A consultation proposing further measures to strengthen bovine TB cattle controls has been launched.
The proposals come as new statistics published today show that the tough measures taken to combat bovine TB are starting to have an impact, with the rate of new herd infections at its lowest point for 10 years.
Farming Minister, George Eustice said: "Today’s statistics show that the controls in our bovine TB eradication strategy are beginning to make a difference and the further measures announced today will help even more to bring this devastating disease under control.
"However we cannot become complacent. The impact of bovine TB on our cattle farmers, their families and their communities cannot be overstated. That is why must do everything we can to reach our aim of making the whole of England TB free."
The consultation proposes the removal of pre-movement exemptions for cattle moving between several holdings under the same farm ownership, known as Sole Occupancy Authorities.
This will remove the possibility of some cattle keepers in the high risk and edge areas moving their animals over long distances without any TB testing. There will still be the ability to move cattle between areas of owned land within 10 miles.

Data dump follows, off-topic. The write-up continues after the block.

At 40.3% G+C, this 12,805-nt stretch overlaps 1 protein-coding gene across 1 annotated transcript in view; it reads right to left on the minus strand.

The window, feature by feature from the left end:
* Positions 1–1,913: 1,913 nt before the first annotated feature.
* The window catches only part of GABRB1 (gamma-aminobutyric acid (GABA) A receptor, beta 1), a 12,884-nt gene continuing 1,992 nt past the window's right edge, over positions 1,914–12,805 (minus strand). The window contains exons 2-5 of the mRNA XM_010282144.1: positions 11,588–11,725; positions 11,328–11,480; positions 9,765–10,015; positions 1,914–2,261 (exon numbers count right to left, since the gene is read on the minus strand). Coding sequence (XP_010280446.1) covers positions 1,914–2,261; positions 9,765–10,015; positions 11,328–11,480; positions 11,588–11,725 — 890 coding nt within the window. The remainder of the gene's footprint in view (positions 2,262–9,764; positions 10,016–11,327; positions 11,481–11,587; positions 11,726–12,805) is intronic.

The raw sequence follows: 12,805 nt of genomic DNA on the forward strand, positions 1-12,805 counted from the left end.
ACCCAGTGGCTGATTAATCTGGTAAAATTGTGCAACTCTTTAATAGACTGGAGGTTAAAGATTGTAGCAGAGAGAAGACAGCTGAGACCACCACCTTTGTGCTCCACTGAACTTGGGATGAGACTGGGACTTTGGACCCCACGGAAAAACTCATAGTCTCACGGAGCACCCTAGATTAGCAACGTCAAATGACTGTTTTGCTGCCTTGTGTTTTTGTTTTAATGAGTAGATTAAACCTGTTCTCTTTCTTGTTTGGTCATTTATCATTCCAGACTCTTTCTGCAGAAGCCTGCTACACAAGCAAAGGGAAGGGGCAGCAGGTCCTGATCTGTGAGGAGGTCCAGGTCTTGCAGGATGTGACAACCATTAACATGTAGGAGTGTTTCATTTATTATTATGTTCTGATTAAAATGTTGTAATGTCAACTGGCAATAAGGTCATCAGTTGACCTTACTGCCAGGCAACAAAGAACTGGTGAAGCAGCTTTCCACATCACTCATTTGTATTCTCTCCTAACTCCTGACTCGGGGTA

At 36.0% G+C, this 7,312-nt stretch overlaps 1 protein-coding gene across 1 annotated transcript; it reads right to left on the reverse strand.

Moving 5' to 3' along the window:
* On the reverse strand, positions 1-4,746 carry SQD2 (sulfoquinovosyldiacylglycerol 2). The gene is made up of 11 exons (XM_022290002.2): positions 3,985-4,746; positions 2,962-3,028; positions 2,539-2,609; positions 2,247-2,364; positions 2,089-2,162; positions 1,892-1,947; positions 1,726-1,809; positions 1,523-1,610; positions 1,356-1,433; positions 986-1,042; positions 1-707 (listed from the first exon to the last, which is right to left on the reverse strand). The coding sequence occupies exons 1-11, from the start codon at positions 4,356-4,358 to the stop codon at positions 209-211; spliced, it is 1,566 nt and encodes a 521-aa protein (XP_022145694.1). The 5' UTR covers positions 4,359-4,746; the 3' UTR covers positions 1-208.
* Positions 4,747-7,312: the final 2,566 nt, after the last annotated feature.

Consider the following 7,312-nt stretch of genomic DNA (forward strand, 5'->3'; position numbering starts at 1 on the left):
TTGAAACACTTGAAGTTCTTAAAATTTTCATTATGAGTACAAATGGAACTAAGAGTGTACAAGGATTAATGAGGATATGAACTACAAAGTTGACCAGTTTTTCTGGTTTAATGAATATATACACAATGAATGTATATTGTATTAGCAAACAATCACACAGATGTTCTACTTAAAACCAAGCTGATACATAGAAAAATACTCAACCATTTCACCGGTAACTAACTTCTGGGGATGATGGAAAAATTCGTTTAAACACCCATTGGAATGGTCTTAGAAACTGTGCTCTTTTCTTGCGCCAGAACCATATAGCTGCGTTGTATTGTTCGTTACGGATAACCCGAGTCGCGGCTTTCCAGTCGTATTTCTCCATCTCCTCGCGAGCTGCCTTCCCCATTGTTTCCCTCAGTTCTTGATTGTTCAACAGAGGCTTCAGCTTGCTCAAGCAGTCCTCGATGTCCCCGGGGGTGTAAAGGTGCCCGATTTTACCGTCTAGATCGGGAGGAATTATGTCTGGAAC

Since 1 January 2014 owners of herds who fail to complete their TB surveillance test on time risk seeing their CAP scheme payment reduced, even if the test is delayed by only one day. The consultation also sets out our intention to extend this approach to also include TB tests in restricted herds. Our current approach has already helped achieve a 60% reduction in late TB surveillance tests this year. As is the case now, farmers will not be penalised where there are good reasons for missing a TB testing deadline.
Defra has also confirmed today that from 1 October 2014 we will no longer allow the partial de-restriction of TB-breakdown holdings. This means that from that date movement restrictions will apply to all cattle on a farm until all the animals have achieved officially TB free status.
There are a number of options available to cattle keepers to help manage the impacts of this change. For example cattle farmers with separate cattle management groups could consider registering some cattle under a separate county parish holding so that if TB is found in just one group the number of cattle subject to movement restrictions could be limited.
The latest bovine TB statistics show that the monthly incidence rate, which is the proportion of new outbreaks discovered through testing, was around 3.25%. This is the lowest rate since 2004 and follows a similarly low rate in February of 3.5%.